Women are heros too - Hungarian female fates in World War I


14/11/2018 - 24/01/2019

Women are heros too - Hungarian female fates in World War I

Deze tekst is niet beschikbaar in het Nederlands. Daarom geven we hem weer in een andere taal.

As the first modern war, World War I meant far more than great armies locked in conflict against one another: the powers at war also strove to mobilize every aspect of society in the interest of victory. For Hungary, this war therefore demanded much more than the contributions made by conscription-aged men: the roughly 11 million women living in Hungary at this time also did their part for the war effort. The aim of this exhibition is to present a few, representative glimpses of their wartime struggles and sacrifices.
Other than a few very rare, yet fascinating cases, women did not march into battle: their equally important duties lay elsewhere. While the traditional roles of supporting the troops or nursing the wounded was still expected of women, it was also up to them to fill the absence of millions of men needed to support agriculture and the economy. As the war continued to drag on, a nation’s ability to maintain production became vitally important: since the majority of manufactured goods and foodstuffs were sent to the front, those back home faced increasingly diminished circumstances. Frequently thrust into the position of supporting their families, women bore the brunt of this burden. Yet those waiting on the homefront did not suffer from material privation alone: far worse was the mental anguish they endured while agonizing over the fates of beloved sons, brothers, or husbands. This exhibition pays tribute to their hope that everything would be all right—their loved ones would come back from battle unscathed. To their grief over those captured, injured, or returned home missing limbs or racked by illness. To the hundreds of thousands of personal tragedies evoked by the words: “He died a hero’s death, in the service of his country.”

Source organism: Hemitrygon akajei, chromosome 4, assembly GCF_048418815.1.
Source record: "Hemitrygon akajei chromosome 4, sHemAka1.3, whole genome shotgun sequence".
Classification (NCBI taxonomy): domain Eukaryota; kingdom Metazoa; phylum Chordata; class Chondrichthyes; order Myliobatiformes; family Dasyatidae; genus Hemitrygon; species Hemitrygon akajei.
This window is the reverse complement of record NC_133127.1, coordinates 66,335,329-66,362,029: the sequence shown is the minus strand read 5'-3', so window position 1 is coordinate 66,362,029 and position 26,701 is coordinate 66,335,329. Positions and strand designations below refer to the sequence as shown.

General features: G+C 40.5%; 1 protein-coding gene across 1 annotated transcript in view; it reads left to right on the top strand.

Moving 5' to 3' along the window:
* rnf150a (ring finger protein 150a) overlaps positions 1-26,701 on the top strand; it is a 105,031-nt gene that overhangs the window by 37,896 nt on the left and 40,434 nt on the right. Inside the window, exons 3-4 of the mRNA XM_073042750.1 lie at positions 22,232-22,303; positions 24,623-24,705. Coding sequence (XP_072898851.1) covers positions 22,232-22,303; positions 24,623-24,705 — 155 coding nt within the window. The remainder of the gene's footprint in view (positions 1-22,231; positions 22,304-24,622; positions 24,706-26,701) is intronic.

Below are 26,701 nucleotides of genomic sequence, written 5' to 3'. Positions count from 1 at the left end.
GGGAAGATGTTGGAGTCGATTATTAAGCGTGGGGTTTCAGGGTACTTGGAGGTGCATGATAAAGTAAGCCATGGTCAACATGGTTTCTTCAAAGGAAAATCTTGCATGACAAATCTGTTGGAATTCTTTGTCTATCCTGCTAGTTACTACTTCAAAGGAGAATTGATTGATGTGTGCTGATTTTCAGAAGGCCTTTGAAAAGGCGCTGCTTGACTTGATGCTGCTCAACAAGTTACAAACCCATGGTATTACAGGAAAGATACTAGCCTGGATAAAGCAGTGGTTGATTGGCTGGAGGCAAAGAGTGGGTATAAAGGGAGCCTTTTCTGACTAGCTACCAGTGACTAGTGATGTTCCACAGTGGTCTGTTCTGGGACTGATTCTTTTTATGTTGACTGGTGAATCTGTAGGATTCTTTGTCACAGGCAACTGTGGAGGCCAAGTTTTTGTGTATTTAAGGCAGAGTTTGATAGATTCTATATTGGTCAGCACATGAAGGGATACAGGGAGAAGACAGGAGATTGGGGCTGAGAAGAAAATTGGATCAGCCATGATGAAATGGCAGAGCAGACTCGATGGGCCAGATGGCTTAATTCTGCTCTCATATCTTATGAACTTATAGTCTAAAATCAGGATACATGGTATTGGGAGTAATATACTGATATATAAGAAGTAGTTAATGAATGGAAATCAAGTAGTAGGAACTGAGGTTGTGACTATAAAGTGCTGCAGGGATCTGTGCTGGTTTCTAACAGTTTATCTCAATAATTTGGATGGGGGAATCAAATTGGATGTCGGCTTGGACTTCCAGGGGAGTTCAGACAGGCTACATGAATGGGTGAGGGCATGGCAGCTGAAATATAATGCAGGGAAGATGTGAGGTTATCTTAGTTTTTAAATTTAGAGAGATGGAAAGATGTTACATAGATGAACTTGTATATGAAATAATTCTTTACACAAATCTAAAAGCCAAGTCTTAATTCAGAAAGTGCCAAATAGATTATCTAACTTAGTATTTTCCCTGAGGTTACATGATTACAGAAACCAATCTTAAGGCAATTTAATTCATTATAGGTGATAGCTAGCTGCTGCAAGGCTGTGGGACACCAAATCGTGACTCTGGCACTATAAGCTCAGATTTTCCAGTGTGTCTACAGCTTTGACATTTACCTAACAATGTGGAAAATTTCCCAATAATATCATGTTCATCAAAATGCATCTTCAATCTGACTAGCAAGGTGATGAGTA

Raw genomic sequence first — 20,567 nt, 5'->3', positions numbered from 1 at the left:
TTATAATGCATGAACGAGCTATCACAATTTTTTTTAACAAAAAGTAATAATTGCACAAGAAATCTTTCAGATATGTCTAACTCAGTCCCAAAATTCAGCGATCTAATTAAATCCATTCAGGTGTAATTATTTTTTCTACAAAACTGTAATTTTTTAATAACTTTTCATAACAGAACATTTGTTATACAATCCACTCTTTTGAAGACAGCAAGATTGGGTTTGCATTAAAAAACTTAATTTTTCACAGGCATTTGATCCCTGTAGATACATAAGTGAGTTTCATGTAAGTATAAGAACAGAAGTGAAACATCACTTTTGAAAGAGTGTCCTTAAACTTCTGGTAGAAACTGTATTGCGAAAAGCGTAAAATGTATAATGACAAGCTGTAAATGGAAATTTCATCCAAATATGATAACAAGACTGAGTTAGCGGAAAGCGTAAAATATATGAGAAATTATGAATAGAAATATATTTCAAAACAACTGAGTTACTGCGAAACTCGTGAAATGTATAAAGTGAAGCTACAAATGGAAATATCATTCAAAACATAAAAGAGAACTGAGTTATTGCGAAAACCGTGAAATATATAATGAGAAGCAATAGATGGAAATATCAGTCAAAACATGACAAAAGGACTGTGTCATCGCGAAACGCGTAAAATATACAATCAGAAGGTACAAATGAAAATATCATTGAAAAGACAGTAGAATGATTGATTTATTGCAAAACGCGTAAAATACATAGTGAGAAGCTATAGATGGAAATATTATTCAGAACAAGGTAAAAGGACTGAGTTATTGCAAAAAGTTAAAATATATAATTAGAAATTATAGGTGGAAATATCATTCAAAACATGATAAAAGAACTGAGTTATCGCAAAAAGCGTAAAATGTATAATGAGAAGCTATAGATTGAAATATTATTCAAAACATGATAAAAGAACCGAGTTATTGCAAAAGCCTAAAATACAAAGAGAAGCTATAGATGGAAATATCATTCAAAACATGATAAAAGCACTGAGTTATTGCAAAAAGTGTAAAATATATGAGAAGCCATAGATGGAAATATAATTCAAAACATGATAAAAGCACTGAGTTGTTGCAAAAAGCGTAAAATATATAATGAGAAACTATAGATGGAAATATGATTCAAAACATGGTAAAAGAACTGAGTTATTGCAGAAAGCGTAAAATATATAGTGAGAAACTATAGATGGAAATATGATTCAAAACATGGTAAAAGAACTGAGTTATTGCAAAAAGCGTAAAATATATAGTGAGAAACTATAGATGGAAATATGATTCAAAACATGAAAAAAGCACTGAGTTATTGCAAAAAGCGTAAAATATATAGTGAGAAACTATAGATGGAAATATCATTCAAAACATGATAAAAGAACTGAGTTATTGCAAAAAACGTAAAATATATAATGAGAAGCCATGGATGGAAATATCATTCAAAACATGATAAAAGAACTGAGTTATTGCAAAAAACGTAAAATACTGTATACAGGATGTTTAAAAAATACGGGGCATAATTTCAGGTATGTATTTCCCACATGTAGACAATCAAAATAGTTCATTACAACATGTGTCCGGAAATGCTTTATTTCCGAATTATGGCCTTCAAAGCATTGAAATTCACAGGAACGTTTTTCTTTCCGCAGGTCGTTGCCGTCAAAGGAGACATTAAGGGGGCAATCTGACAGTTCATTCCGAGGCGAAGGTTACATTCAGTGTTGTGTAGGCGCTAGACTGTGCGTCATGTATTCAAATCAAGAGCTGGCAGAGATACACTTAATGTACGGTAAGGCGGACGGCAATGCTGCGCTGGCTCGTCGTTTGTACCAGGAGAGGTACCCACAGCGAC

After the opening, Panni Demeter folk singer and her musicant friends will perform soldier songs from the first World War.
"Soldiersongs in old and new versions" - traditional Gyimes songs with flute and gardon, melodies from Kalotaszeg and Mezőség with guitar.
Demeter Panni (vocal, gardon), Bence Antonovits (flute), Benjamin Clement (guitar)

Praktische info